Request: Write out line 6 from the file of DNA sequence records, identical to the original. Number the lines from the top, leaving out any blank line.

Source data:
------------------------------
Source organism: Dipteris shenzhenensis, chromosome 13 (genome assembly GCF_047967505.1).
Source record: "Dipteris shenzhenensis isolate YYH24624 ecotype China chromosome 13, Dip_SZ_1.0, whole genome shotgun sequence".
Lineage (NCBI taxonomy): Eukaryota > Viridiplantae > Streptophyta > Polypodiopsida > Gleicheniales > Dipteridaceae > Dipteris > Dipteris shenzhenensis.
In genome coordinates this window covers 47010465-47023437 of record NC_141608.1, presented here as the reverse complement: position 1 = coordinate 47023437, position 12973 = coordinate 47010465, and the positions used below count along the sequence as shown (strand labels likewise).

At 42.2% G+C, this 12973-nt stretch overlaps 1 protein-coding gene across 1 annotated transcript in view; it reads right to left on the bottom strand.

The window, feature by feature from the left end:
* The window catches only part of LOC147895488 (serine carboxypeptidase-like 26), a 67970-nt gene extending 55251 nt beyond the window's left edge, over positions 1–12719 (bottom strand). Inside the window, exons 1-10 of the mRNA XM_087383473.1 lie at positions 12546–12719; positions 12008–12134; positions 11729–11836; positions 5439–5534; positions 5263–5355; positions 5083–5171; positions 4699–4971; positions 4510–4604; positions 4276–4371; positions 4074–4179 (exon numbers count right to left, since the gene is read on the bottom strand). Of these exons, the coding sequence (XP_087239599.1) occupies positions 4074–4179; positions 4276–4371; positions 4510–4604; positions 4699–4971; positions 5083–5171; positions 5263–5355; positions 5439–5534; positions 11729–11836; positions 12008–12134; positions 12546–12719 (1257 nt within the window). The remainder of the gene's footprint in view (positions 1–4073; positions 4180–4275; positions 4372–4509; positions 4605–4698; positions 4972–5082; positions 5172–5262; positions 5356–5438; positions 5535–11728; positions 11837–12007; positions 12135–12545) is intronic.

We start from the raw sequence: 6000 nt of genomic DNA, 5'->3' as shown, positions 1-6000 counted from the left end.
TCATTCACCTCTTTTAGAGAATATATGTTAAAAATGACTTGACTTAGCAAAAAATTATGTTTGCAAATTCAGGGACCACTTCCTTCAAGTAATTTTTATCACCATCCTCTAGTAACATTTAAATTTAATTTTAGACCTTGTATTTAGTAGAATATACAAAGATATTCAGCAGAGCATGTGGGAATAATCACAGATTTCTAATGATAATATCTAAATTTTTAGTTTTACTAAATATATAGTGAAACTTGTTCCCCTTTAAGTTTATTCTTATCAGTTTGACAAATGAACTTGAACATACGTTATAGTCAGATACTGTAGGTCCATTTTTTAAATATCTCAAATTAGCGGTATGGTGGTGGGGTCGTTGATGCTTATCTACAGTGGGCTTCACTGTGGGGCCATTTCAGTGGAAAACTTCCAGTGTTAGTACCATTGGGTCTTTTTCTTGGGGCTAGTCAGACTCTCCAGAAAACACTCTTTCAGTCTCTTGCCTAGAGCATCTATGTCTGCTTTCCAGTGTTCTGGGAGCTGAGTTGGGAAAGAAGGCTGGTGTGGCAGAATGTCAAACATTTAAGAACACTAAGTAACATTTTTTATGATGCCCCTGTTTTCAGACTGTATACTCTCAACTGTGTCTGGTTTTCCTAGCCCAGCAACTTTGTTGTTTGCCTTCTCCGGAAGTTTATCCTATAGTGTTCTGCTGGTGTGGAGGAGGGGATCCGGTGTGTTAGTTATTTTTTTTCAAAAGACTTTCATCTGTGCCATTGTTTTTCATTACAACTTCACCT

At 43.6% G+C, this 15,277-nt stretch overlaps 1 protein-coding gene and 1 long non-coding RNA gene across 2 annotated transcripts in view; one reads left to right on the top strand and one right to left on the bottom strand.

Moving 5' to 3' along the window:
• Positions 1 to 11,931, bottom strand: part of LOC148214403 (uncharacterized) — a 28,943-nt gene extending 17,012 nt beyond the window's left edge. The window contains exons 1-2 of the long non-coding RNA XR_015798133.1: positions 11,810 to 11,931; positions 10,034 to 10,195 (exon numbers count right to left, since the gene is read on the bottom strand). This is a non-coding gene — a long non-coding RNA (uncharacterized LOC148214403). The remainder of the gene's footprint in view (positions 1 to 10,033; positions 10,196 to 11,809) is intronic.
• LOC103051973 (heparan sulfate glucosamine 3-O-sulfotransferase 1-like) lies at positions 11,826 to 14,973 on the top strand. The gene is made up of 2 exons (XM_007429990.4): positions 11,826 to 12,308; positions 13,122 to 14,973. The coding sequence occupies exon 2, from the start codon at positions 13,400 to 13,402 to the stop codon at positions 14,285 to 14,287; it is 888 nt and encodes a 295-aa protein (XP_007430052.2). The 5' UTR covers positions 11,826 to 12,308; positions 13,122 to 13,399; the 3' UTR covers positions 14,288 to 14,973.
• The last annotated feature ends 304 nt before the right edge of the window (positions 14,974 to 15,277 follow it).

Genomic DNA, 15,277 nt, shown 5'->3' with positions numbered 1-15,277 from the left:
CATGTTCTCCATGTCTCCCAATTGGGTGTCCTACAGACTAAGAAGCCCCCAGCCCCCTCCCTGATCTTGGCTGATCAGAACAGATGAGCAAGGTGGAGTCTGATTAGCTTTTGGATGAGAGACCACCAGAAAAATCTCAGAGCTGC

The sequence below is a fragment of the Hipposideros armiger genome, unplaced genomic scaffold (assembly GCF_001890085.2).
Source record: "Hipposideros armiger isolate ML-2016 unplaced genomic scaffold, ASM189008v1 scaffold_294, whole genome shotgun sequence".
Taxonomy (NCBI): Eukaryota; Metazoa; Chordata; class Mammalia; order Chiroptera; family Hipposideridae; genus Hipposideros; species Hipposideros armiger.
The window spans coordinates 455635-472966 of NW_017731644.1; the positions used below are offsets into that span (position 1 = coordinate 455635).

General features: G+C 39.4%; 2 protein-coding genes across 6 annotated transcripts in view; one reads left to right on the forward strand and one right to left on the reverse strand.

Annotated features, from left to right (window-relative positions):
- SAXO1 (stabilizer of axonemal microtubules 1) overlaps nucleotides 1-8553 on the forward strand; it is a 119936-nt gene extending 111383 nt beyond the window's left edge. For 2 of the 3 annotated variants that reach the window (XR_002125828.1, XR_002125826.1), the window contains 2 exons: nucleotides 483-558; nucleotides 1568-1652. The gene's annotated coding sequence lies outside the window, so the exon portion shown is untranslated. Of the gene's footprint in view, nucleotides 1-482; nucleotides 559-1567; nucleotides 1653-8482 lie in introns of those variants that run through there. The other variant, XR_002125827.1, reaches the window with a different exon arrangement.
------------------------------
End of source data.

The window, feature by feature from the left end: